JOURNAL ARTICLE
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Laparoscopic Ladd's procedure for malrotation in infants and children is still a controversial approach.

BACKGROUND: Open Ladd's procedure is the gold standard for the correction of intestinal malrotation and laparoscopic approach remains controversial. This study aimed to evaluate our experience in laparoscopic management of malrotation.

METHODS: Single center retrospective study including patients who underwent a laparoscopic assessment of intestinal malrotation with correction if appropriate between 2007 and 2017.

RESULTS: Sixty-five patients (median age 7 months) had a laparoscopic assessment with and without correction of malrotation. Forty-five (69%) were symptomatic, including 16 (25%) with a midgut volvulus. The procedure was completed laparoscopically in 55 (86%) patients in 110 min (30-190). Conversions happened more frequently at the beginning of the experience. With a follow-up of 12.5 months (8 days-5.3 years), morbidity rate was 15% and 4 (6%) patients underwent a redo surgery, all in the first 5 months after surgery, compared with 3/53 (6%) in a contemporaneous group undergoing open Ladd's.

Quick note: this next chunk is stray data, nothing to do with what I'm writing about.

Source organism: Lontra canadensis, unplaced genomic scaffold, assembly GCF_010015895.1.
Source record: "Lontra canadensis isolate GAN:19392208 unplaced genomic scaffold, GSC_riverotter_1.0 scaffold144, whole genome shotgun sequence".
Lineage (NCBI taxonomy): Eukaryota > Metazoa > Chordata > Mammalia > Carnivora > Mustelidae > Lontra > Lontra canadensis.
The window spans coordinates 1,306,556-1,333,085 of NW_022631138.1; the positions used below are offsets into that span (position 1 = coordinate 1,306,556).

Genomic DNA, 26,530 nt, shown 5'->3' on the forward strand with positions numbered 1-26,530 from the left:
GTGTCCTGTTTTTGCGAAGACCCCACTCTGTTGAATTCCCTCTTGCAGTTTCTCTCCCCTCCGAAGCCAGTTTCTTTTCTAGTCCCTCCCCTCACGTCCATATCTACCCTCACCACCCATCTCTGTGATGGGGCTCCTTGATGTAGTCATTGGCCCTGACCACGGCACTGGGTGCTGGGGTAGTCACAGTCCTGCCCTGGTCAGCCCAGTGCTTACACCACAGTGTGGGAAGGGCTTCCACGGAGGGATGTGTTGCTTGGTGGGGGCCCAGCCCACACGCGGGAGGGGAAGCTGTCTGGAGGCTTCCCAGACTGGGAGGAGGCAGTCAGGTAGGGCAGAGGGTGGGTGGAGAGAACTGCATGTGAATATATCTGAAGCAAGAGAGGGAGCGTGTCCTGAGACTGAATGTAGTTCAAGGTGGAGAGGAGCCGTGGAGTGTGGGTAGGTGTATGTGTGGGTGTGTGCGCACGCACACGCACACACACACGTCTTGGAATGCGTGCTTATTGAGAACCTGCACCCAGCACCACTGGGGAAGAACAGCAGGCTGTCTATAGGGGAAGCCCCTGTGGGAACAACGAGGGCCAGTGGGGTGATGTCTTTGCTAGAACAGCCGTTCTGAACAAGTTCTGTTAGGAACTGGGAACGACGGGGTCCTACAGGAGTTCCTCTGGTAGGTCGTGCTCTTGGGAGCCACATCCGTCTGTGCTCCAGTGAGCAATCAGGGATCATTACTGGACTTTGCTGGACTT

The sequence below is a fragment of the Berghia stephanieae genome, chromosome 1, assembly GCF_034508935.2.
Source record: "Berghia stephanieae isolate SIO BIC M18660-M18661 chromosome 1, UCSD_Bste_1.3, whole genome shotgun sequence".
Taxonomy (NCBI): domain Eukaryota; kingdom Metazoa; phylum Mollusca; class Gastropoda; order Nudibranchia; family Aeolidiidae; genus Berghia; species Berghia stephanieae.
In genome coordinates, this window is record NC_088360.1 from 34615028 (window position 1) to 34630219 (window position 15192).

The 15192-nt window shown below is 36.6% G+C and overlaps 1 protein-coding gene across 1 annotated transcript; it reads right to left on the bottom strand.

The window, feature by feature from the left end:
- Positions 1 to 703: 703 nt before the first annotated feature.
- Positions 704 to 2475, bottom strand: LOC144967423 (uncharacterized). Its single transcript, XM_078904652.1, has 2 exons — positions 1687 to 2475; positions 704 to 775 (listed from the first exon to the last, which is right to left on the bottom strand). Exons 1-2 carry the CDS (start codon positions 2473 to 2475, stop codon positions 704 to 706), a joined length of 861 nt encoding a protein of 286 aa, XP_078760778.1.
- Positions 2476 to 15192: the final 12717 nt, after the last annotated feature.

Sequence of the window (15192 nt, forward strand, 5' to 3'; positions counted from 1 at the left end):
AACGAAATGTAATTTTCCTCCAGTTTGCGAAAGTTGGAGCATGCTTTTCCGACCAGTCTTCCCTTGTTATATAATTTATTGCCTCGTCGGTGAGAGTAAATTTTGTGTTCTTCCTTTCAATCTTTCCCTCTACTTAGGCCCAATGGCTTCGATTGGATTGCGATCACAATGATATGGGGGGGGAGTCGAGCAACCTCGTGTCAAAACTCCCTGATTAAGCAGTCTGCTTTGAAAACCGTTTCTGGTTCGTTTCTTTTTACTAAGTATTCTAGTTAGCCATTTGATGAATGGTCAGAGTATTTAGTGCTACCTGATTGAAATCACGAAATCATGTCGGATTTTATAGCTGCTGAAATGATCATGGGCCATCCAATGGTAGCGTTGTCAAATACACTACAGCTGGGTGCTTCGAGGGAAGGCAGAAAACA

CONCLUSION: This is the largest series reported so far of the laparoscopic management of malrotation. Laparoscopic Ladd's procedure is reliable but still exposes to open conversion which may be in part owing to a learning curve. A low conversion threshold is important in cases with volvulus. The redo rate is similar to that of the open procedure.

LEVEL OF EVIDENCE: Level III retrospective comparative treatment study.

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